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Farm Worker or Technician

Farm workers or technicians prepare land for cropping, plant seeds, and nurture and harvest crops. In doing this, they account for soil, water, and air biodiversity and help attend and care for livestock and poultry. They also operate and maintain farm equipment, and maintain and repair farm buildings.

Also Known As

Agricultural Technician, Farm Equipment Operator, Livestock Care Technician, Ranch Worker

NOC Codes

In Canada, the federal government groups and organizes occupations based on a National Occupational Classification (NOC) system. This alis occupation may not reflect the entire NOC group it is part of. Data for the NOC group can apply across multiple occupations.

The NOC system is updated every 5 years to reflect changes in the labour market. Government forms and labour market data may group and refer to an occupation differently, depending on the system used.

Here is how this occupation has been classified over time.

2006 NOC

  • 8431: General Farm Workers

2006 NOC-S

  • I021: General Farm Workers

2011 NOC

  • 8431: General farm workers

2016 NOC

  • 8431: General farm workers
Updated Mar 22, 2023

Farm workers work on farms or ranches. Their work varies depending on the farm. In general, they:

  • Monitor and assess soil, plant, water, and other biological processes that affect and contribute to the growing of crops
  • Plant and fertilize crops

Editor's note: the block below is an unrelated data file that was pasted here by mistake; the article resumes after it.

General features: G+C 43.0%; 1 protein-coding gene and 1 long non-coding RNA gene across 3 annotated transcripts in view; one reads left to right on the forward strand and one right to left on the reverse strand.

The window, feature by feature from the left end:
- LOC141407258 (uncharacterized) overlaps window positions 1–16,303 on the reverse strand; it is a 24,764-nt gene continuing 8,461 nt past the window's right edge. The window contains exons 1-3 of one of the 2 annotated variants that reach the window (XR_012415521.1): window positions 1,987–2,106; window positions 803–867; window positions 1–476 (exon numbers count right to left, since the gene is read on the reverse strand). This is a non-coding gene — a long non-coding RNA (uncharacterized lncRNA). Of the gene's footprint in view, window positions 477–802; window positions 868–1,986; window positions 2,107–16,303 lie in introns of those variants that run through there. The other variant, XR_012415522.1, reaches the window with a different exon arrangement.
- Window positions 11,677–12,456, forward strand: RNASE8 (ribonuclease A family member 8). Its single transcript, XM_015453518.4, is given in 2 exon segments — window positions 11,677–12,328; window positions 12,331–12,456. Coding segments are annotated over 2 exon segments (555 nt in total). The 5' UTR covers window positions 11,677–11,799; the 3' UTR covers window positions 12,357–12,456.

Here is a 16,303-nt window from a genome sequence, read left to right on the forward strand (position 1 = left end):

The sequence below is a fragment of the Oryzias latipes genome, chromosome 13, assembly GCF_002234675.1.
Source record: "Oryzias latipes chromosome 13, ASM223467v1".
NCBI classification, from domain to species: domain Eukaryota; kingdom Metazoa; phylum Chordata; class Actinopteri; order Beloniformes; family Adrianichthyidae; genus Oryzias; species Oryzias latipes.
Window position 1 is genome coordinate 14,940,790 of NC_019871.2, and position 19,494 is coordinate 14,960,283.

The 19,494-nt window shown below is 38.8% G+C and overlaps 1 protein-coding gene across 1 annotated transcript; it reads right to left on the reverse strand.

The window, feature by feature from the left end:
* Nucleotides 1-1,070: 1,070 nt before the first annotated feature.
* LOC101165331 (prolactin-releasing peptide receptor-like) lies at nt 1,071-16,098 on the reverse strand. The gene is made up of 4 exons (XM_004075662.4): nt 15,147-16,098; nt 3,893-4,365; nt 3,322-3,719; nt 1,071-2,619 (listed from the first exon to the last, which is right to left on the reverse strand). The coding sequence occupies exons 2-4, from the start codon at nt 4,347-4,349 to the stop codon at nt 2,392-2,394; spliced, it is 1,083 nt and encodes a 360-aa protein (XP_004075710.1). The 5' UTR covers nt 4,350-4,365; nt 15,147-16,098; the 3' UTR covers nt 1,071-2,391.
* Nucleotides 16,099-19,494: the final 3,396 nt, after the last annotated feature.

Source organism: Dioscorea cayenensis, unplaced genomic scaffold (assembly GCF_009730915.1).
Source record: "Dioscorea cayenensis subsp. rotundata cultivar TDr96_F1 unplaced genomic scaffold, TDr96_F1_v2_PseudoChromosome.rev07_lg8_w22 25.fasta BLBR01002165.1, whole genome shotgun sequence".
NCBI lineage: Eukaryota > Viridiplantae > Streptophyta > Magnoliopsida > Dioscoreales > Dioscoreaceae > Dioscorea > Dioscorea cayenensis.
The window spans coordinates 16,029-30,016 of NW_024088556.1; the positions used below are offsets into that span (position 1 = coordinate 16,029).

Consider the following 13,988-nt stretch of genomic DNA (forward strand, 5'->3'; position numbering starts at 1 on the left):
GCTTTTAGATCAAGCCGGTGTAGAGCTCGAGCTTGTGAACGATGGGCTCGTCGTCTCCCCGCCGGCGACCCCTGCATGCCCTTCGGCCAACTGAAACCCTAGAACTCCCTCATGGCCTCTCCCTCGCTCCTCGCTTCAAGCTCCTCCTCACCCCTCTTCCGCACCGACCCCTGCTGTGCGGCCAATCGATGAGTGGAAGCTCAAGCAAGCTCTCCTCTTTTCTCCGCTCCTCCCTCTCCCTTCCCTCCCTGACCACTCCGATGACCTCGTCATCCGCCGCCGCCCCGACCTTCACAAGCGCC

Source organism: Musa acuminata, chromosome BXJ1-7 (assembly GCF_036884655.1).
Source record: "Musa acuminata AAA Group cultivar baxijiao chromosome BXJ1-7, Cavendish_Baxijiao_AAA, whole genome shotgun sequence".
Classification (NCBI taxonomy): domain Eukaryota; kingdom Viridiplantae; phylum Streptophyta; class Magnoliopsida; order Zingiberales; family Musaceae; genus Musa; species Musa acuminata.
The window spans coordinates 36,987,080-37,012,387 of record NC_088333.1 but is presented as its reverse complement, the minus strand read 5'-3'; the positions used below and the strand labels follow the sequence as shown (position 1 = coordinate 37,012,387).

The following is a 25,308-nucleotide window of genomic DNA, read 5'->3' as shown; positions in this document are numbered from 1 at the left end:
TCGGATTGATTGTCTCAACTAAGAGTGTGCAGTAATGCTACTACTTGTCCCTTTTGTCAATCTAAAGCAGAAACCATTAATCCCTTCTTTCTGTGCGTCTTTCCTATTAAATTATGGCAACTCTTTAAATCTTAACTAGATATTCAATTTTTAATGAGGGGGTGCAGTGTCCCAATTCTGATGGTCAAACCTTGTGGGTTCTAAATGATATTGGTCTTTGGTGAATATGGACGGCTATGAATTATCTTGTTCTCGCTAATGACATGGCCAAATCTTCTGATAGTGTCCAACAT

• Control weeds and pests
  • Irrigate and harvest grain, forage, specialty crops, or landscaping products like sod or trees
  • Maintain and repair farm buildings, facilities, and fences
  • Handle feed, water, and husbandry for livestock and poultry
  • Milk cows
  • Gather and process eggs
  • Promote and maintain livestock health programs and traceability requirements (by keeping enclosures clean and checking for signs of disease or injury)
  • Carry out basic health care routines for sick livestock and overall health
  • Drive trucks, tractors, and other farm equipment
  • Operate and maintain equipment
  • Prepare to ship produce

Ranch workers may also:

  • Patrol grazing lands, usually on horseback or in all-terrain vehicles
  • Transport livestock
  • Check on water supplies and fencing
  • Protect herds from predators, sometimes using trained dogs
  • Attend livestock during birthing and assist with difficult births
  • Process cattle (for example, by immunizing, marking, treating)
  • Shear sheep
  • Follow the national Codes of Practice for the care and handling of farm animals